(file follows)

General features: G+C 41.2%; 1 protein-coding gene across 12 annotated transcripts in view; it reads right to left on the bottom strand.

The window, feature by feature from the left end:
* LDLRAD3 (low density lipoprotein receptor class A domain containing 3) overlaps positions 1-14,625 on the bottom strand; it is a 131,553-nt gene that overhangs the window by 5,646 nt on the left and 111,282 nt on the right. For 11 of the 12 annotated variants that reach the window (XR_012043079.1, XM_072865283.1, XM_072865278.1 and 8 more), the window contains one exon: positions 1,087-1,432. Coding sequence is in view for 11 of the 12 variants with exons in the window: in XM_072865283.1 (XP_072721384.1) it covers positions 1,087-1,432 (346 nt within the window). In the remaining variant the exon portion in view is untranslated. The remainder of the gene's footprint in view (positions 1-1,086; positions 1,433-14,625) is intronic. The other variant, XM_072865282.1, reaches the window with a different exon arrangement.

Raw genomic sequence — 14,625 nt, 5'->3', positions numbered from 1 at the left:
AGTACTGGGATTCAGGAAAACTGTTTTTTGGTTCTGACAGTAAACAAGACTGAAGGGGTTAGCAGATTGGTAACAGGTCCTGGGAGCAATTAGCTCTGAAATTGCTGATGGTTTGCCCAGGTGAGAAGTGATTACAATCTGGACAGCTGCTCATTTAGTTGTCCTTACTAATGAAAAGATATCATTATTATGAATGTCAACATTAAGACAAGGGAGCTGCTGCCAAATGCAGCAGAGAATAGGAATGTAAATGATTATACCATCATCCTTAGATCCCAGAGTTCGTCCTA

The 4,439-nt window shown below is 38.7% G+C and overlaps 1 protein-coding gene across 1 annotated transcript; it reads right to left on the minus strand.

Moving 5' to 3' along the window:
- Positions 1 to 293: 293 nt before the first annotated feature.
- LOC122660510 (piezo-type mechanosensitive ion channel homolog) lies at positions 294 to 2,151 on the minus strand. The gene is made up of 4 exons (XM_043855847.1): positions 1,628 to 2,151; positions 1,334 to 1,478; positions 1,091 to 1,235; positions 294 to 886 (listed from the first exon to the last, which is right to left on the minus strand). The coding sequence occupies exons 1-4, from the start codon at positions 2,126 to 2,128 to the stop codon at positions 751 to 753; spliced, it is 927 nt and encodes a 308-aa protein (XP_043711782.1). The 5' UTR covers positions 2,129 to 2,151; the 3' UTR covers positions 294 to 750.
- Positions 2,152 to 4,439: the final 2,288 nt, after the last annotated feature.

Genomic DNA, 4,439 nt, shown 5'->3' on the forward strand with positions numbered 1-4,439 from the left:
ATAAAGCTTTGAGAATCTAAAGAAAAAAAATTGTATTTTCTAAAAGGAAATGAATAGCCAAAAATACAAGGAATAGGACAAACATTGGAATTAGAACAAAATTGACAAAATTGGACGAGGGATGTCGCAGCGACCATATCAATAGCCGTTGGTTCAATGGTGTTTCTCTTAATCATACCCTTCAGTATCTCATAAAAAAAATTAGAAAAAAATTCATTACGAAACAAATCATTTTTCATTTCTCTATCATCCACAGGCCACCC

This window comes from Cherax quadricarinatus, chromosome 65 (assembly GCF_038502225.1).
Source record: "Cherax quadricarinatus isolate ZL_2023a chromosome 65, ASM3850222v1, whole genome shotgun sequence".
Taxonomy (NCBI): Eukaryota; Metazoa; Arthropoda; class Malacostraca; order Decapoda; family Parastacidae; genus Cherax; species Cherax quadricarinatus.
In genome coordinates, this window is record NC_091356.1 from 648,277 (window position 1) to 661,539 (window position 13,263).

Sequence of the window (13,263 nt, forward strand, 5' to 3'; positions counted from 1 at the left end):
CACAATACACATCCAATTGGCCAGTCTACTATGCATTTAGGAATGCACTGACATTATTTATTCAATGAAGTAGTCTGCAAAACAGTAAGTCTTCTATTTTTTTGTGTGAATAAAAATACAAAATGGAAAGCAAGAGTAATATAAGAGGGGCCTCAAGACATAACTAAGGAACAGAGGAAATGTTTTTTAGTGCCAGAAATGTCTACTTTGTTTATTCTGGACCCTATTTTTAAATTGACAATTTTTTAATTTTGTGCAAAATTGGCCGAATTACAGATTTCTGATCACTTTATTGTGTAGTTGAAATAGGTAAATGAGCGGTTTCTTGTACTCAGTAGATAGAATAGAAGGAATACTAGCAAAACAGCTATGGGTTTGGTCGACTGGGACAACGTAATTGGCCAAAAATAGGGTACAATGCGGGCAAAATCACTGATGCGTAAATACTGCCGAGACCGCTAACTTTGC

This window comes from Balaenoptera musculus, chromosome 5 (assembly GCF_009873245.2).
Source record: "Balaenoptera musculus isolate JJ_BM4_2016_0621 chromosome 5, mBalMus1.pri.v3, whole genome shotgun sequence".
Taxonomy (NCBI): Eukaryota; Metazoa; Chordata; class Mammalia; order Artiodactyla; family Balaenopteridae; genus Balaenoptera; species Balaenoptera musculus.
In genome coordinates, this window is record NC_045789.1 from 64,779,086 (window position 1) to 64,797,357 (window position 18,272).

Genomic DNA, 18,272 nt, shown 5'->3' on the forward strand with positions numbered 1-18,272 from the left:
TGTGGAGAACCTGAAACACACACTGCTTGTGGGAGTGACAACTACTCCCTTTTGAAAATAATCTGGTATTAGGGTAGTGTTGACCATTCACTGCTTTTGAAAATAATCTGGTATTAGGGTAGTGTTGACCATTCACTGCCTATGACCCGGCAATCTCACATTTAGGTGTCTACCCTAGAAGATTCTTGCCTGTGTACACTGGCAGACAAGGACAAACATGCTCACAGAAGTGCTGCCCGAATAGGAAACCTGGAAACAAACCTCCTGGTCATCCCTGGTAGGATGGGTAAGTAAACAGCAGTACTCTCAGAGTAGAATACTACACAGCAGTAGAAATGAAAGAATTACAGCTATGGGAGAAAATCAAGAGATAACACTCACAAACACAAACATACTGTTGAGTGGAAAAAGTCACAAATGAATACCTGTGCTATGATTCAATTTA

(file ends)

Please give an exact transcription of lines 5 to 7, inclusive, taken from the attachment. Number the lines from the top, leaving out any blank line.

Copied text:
AGTACTGGGATTCAGGAAAACTGTTTTTTGGTTCTGACAGTAAACAAGACTGAAGGGGTTAGCAGATTGGTAACAGGTCCTGGGAGCAATTAGCTCTGAAATTGCTGATGGTTTGCCCAGGTGAGAAGTGATTACAATCTGGACAGCTGCTCATTTAGTTGTCCTTACTAATGAAAAGATATCATTATTATGAATGTCAACATTAAGACAAGGGAGCTGCTGCCAAATGCAGCAGAGAATAGGAATGTAAATGATTATACCATCATCCTTAGATCCCAGAGTTCGTCCTA

The 4,439-nt window shown below is 38.7% G+C and overlaps 1 protein-coding gene across 1 annotated transcript; it reads right to left on the minus strand.

Moving 5' to 3' along the window: